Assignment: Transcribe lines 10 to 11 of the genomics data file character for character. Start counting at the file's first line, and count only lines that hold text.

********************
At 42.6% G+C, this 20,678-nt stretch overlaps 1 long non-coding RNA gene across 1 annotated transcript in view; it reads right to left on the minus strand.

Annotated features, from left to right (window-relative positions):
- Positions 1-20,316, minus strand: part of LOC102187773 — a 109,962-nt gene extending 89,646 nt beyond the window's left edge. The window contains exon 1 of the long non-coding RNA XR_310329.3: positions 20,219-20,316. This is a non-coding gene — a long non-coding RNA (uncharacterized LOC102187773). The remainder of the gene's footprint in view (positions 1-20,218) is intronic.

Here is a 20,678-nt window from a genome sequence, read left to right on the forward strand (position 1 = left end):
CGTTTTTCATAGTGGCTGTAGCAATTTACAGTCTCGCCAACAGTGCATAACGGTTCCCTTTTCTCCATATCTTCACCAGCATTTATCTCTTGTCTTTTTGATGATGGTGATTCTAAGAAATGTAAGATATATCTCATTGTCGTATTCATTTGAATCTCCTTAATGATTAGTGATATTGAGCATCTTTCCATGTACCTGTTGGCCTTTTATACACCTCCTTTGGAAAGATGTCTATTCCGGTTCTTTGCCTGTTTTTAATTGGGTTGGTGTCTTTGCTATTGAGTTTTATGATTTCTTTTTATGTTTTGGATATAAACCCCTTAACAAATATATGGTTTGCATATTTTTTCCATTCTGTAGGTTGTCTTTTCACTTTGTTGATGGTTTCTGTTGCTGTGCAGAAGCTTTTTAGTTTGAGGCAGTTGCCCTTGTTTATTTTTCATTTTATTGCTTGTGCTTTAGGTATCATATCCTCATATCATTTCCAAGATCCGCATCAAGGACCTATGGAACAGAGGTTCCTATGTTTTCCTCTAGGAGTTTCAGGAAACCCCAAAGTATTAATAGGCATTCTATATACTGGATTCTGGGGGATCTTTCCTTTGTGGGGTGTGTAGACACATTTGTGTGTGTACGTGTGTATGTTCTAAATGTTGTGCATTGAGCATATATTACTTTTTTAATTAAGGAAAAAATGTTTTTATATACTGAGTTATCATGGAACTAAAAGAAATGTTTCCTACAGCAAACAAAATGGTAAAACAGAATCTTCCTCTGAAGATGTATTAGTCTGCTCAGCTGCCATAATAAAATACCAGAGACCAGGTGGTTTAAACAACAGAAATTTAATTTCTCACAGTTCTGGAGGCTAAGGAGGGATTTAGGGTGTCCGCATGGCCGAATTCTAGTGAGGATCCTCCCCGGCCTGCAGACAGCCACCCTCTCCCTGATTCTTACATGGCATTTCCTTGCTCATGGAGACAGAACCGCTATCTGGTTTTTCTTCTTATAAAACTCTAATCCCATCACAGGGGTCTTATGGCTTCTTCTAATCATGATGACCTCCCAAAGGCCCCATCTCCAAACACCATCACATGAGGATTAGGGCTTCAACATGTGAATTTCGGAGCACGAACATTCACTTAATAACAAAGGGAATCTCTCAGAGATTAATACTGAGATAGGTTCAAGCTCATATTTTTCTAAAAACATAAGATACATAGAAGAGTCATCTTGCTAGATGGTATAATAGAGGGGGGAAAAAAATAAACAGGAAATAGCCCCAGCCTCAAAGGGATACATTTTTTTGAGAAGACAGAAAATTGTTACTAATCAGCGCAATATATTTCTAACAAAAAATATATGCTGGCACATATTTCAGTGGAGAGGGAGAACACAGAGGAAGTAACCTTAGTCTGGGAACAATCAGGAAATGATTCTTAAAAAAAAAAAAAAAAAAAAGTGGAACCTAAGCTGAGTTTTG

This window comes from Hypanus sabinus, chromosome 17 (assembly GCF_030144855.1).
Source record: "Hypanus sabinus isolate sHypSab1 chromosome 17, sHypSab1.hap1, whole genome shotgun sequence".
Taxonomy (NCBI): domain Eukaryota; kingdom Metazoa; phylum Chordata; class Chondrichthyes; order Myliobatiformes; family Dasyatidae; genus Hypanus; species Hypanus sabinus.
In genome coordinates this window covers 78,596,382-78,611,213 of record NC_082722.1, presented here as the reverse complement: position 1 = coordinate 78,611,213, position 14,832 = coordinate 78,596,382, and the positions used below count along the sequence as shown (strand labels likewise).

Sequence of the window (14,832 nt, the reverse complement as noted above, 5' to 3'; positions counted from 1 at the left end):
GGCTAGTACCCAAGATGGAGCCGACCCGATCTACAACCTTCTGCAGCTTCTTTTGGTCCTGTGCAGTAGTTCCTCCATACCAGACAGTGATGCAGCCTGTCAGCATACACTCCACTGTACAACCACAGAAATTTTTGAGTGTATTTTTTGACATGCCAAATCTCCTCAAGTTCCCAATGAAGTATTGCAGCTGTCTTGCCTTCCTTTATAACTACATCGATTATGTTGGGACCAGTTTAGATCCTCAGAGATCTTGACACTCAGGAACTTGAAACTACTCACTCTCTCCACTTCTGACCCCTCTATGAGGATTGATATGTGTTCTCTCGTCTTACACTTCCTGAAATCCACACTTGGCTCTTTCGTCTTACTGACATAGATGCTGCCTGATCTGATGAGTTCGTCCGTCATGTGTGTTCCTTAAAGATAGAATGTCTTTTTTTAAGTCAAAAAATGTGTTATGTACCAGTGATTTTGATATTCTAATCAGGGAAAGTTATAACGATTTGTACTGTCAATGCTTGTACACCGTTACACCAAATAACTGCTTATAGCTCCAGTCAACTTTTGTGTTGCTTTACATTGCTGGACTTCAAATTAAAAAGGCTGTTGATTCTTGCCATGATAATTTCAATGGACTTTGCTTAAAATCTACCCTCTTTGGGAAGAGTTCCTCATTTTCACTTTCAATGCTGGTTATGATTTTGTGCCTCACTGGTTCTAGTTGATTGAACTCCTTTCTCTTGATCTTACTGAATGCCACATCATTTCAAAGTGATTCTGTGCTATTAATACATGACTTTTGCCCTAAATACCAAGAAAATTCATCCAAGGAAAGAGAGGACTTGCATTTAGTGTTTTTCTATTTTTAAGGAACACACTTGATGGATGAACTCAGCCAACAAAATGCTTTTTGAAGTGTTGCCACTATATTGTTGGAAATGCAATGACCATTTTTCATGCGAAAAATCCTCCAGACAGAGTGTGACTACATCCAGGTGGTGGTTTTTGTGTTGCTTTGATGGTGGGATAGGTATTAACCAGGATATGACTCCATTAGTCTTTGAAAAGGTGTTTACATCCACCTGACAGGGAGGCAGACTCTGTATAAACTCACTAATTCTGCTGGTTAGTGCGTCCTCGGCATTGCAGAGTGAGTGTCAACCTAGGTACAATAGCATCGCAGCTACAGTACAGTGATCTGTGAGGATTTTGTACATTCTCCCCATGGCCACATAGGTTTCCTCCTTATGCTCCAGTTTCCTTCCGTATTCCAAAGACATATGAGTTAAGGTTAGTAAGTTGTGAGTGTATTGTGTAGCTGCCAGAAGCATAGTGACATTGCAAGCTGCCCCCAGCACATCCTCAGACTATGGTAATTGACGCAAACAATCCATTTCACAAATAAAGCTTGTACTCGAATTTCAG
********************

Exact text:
Sequence of the window (14,832 nt, the reverse complement as noted above, 5' to 3'; positions counted from 1 at the left end):
GGCTAGTACCCAAGATGGAGCCGACCCGATCTACAACCTTCTGCAGCTTCTTTTGGTCCTGTGCAGTAGTTCCTCCATACCAGACAGTGATGCAGCCTGTCAGCATACACTCCACTGTACAACCACAGAAATTTTTGAGTGTATTTTTTGACATGCCAAATCTCCTCAAGTTCCCAATGAAGTATTGCAGCTGTCTTGCCTTCCTTTATAACTACATCGATTATGTTGGGACCAGTTTAGATCCTCAGAGATCTTGACACTCAGGAACTTGAAACTACTCACTCTCTCCACTTCTGACCCCTCTATGAGGATTGATATGTGTTCTCTCGTCTTACACTTCCTGAAATCCACACTTGGCTCTTTCGTCTTACTGACATAGATGCTGCCTGATCTGATGAGTTCGTCCGTCATGTGTGTTCCTTAAAGATAGAATGTCTTTTTTTAAGTCAAAAAATGTGTTATGTACCAGTGATTTTGATATTCTAATCAGGGAAAGTTATAACGATTTGTACTGTCAATGCTTGTACACCGTTACACCAAATAACTGCTTATAGCTCCAGTCAACTTTTGTGTTGCTTTACATTGCTGGACTTCAAATTAAAAAGGCTGTTGATTCTTGCCATGATAATTTCAATGGACTTTGCTTAAAATCTACCCTCTTTGGGAAGAGTTCCTCATTTTCACTTTCAATGCTGGTTATGATTTTGTGCCTCACTGGTTCTAGTTGATTGAACTCCTTTCTCTTGATCTTACTGAATGCCACATCATTTCAAAGTGATTCTGTGCTATTAATACATGACTTTTGCCCTAAATACCAAGAAAATTCATCCAAGGAAAGAGAGGACTTGCATTTAGTGTTTTTCTATTTTTAAGGAACACACTTGATGGATGAACTCAGCCAACAAAATGCTTTTTGAAGTGTTGCCACTATATTGTTGGAAATGCAATGACCATTTTTCATGCGAAAAATCCTCCAGACAGAGTGTGACTACATCCAGGTGGTGGTTTTTGTGTTGCTTTGATGGTGGGATAGGTATTAACCAGGATATGACTCCATTAGTCTTTGAAAAGGTGTTTACATCCACCTGACAGGGAGGCAGACTCTGTATAAACTCACTAATTCTGCTGGTTAGTGCGTCCTCGGCATTGCAGAGTGAGTGTCAACCTAGGTACAATAGCATCGCAGCTACAGTACAGTGATCTGTGAGGATTTTGTACATTCTCCCCATGGCCACATAGGTTTCCTCCTTATGCTCCAGTTTCCTTCCGTATTCCAAAGACATATGAGTTAAGGTTAGTAAGTTGTGAGTGTATTGTGTAGCTGCCAGAAGCATAGTGACATTGCAAGCTGCCCCCAGCACATCCTCAGACTATGGTAATTGACGCAAACAATCCATTTCACAAATAAAGCTTGTACTCGAATTTCAG